A total of 112 players took part in this event but just one player emerged with a flawless run to eventually claim the title. That player was Sean Swingruber who overcame the field winning seven heads-up encounters without a single loss. That enabled the 30 year old to win his first ever World Series of Poker gold bracelet and the accompanying purse to that hardware was a sweet $186,356 (~INR 1.29 Crores).
On his way to the gold, Swingruber also eliminated Cord Garcia in the second to last matchup round. Garcia, you may remember, was the winner of the inaugural Colossus tournament introduced in the 2015 edition of the WSOP. The final battle for the title was with 3-time bracelet winner Ben Yu and to compound it, Swingruber was facing a 4:1 deficit at one point but he overcame that to take the lead and called Yu’s all-in shove. Yu looked like he was going to take the lead back with his pocket Sixes but running hearts gave the 6h 8h of Swingruber the flush and win.
“It feels indescribable,” Swingruber said in his post win interview. Swingruber is primarily a cash game player and plays tournaments infrequently however he has worked hard on his HU game, “I’ve put a lot of work into heads-up recently. I’ve always eyed this tournament and thought I could have an edge versus other MTT players.”
Saturday night saw the finale of the 6-handed Event #16 being played out between US pro Isaac Baron and SIngapore’s Ong Dingxiang. The two final players remaining from a field of 1,832 were battling for the much coveted WSOP bracelet and of course top prize of $407,739 (~INR 2.82 Crores).
While the duo played over a 100 hands in heads-up the previous day when play was called off, took just four hands for things to wrap up on Saturday with the 31 year old Baron emerging as champion and finally claiming his first WSOP bracelet after several attempts over the last 12 years, “I’m feeling pretty good. It’s been a long time coming getting this first bracelet. I’ve wanted it for a while and am just glad it was pretty easy today,” Baron said in his winner interview. “I’m not sure what it means for my career, but it feels good. I’ve wanted a bracelet for a long time. I started out watching the World Series. I’ve played these tournaments for 12 years and have never gotten one, so it feels good … I don’t really know how to put it into words. It feels like a long time coming.”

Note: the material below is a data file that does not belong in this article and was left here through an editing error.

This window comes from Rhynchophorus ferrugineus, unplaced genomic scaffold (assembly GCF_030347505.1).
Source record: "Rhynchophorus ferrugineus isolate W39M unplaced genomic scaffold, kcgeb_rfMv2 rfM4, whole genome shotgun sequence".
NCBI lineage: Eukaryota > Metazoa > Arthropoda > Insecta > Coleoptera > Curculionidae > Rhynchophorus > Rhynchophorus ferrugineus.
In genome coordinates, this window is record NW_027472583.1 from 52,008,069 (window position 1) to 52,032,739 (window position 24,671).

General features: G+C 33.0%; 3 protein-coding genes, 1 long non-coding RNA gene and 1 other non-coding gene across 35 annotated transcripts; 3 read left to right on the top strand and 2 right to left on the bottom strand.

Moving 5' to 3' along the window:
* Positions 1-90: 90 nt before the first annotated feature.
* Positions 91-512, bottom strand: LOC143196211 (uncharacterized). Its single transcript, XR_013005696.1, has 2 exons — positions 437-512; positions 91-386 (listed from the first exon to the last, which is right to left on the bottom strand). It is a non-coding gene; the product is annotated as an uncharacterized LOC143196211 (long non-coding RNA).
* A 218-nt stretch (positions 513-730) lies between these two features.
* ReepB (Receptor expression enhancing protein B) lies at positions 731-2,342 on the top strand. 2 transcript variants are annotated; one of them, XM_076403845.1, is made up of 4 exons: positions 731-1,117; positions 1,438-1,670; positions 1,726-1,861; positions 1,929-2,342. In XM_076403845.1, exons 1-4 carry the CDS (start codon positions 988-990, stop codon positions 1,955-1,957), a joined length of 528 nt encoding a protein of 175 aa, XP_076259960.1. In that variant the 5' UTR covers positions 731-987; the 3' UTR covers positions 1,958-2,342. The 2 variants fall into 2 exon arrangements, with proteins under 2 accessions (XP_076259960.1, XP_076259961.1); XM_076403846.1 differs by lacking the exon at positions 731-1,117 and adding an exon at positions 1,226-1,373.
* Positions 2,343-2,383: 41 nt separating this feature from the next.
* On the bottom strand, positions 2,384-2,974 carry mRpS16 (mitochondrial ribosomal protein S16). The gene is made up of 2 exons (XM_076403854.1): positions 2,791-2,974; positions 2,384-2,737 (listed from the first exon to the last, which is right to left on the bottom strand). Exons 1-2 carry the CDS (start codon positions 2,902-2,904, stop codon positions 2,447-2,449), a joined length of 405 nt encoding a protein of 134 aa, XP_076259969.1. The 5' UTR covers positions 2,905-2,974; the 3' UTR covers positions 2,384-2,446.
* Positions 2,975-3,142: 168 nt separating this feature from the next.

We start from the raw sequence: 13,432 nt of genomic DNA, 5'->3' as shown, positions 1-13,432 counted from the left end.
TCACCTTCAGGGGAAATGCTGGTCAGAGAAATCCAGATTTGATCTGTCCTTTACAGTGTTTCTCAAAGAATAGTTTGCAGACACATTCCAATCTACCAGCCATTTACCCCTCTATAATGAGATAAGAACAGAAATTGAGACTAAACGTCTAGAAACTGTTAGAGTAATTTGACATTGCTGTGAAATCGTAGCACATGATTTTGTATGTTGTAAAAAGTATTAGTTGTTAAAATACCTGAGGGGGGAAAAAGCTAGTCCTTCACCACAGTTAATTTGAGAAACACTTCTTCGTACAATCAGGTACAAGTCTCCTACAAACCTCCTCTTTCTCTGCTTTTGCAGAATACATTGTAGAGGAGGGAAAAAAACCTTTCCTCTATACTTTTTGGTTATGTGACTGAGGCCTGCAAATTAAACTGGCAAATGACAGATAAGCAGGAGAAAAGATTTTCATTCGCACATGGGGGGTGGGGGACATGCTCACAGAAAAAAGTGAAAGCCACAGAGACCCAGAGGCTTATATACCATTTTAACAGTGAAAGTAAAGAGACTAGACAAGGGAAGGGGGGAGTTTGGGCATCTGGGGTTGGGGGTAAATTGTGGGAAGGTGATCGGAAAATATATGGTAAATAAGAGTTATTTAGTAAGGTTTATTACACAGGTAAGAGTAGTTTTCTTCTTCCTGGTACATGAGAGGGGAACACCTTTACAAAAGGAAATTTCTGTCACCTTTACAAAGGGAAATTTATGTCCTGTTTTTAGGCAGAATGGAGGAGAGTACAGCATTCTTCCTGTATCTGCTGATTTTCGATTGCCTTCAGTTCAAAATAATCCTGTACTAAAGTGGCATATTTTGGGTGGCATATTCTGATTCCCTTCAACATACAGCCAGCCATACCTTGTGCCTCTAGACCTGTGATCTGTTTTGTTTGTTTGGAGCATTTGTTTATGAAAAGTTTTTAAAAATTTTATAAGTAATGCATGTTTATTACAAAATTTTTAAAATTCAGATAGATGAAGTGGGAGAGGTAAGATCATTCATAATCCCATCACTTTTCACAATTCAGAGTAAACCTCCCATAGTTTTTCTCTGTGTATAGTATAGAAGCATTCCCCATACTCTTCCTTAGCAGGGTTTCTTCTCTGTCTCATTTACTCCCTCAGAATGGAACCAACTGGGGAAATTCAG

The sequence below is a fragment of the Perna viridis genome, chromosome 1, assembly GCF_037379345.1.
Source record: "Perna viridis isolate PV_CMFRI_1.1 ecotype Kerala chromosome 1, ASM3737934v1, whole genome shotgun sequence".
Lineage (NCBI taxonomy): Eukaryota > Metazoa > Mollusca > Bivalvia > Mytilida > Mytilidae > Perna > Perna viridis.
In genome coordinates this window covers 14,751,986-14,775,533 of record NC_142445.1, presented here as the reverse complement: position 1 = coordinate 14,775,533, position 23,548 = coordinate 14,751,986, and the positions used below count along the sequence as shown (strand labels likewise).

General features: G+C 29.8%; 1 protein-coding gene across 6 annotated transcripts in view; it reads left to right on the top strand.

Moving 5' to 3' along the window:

Aside from his latest achievement, Baron has a number of other high profile victories including winning Card Player Magazine’s first-ever Online Player of the Year Award in 2007, a 3rd place finish in 2014’s PCA for $1.2 million, 4th in 2008’s EPT4 Grand Final for $932,006 and a 2nd place finish in 2015 at the renowned WPT Bay 101 Shooting Star for $704,200.
Baron got dealt pocket rockets in the final hand of the tournament and flat-called Dingxiang’s three-bet with KQ. Dingxiang paired his Queen on the flop and bet out again which was once again called by Baron. Dingxiang jammed on a brick turn and Baron was happy to call. Another nothing card on the river and that gave Baron his maiden WSOP bracelet. Unusually enough, Baron intends to take a 10 day break and heads home to Los Angeles. But he will return later, “I don’t like doing the whole WSOP so I have to try to break it up,” he said. “I’m just going home for ten days and then I’ll be back.”
Plenty more pieces of gold are waiting to be given out at WSOP 2019 and you can keep following GutshotMagazine.com for the latest updates.
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